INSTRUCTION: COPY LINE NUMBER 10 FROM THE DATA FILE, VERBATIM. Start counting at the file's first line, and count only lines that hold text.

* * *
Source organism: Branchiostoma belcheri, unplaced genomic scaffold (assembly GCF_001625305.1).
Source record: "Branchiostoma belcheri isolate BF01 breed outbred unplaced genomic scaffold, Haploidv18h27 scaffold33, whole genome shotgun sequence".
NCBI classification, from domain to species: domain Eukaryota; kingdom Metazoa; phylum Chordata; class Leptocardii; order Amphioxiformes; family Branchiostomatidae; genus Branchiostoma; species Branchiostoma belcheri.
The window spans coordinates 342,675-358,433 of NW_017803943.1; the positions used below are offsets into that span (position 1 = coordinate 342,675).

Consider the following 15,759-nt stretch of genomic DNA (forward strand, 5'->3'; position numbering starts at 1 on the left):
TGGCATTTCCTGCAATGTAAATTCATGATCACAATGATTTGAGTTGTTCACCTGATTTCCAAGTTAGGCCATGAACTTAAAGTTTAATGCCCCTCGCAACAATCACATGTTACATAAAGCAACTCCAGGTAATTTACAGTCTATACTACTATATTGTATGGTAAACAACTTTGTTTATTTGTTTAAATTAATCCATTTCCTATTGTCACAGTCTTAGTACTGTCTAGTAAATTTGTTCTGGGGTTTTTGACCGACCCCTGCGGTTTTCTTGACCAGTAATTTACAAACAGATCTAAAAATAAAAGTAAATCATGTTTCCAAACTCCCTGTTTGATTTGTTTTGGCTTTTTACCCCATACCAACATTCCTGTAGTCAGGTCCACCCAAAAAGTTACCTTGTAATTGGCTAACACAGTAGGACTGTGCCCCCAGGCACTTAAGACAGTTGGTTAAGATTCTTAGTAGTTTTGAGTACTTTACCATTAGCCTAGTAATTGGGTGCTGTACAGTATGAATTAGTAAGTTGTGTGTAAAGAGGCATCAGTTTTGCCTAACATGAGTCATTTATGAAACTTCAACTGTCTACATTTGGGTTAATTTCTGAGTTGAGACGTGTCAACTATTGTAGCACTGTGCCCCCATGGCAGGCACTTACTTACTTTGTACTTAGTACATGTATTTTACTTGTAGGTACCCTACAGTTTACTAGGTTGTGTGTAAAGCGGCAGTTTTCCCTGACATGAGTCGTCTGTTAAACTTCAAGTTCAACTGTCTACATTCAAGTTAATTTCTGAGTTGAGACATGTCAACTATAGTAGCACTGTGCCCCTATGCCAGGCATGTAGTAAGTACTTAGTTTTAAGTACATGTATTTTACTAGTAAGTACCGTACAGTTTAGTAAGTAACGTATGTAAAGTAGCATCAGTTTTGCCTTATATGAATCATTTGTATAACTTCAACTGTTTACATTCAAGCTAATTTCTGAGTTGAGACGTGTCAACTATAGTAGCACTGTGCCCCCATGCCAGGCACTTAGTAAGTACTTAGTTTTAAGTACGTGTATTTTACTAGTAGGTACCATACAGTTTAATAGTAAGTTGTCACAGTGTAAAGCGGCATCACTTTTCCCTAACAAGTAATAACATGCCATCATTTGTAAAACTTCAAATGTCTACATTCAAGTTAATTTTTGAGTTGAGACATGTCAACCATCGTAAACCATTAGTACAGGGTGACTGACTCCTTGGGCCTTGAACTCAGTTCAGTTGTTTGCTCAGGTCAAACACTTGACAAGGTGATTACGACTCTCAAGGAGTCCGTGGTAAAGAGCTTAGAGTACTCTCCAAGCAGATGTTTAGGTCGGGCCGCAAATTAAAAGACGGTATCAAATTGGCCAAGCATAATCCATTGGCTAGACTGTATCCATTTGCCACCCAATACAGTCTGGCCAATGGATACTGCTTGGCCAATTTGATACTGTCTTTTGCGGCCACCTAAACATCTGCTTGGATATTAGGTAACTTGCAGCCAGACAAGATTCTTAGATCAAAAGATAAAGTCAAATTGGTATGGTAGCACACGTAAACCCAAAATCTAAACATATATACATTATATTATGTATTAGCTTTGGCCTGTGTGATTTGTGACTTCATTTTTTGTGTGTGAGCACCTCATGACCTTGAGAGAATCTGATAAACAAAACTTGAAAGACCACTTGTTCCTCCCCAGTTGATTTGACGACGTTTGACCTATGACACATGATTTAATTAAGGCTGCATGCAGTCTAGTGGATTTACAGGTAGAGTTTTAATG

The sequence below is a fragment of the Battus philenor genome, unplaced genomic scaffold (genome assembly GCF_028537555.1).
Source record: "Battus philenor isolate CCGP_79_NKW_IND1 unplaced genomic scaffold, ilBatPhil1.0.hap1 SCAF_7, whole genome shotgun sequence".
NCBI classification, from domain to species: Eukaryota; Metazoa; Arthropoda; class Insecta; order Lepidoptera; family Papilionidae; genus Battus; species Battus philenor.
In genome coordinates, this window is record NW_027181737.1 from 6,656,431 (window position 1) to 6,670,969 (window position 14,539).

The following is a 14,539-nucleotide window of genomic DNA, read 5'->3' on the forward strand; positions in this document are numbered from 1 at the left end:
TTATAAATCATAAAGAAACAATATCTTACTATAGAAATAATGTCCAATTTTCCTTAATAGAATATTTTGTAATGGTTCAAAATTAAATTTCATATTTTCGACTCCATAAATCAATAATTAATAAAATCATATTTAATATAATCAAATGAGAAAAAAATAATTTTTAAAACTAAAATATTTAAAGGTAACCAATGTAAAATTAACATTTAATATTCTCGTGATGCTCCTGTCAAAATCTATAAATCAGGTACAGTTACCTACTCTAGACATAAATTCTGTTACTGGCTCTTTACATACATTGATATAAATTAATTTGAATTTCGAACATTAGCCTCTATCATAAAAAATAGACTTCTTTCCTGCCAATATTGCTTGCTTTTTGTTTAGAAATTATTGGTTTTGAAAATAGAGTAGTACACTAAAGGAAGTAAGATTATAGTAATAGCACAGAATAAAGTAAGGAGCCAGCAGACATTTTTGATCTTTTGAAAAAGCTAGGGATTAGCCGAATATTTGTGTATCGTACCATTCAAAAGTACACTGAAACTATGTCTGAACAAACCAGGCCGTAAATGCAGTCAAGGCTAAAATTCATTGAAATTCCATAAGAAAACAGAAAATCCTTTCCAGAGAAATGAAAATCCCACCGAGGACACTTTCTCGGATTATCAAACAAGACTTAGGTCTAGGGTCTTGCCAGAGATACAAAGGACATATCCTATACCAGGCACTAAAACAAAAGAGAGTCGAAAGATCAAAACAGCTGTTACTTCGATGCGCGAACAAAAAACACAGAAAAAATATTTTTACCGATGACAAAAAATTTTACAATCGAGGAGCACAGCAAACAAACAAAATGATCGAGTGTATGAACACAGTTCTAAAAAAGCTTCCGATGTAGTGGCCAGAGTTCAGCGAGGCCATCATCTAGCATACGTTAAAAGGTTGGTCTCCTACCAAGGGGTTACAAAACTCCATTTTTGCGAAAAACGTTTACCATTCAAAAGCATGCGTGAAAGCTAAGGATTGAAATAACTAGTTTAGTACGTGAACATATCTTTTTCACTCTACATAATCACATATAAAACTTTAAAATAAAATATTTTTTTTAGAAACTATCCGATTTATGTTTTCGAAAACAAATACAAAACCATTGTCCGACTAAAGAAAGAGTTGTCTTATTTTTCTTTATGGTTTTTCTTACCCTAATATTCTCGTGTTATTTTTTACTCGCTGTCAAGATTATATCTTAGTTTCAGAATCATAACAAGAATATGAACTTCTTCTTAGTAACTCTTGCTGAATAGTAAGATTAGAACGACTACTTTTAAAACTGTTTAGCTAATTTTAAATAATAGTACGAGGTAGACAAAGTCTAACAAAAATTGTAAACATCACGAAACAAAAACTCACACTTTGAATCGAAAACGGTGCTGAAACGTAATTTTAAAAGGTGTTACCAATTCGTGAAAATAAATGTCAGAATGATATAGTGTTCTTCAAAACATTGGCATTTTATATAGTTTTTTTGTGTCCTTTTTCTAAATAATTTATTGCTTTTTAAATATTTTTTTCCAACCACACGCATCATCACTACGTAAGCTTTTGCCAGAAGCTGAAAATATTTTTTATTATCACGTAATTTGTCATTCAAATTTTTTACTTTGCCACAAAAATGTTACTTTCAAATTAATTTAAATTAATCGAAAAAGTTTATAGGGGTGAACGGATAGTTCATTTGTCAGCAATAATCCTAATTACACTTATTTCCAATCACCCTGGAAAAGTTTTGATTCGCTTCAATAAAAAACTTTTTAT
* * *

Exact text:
In genome coordinates, this window is record NW_027181737.1 from 6,656,431 (window position 1) to 6,670,969 (window position 14,539).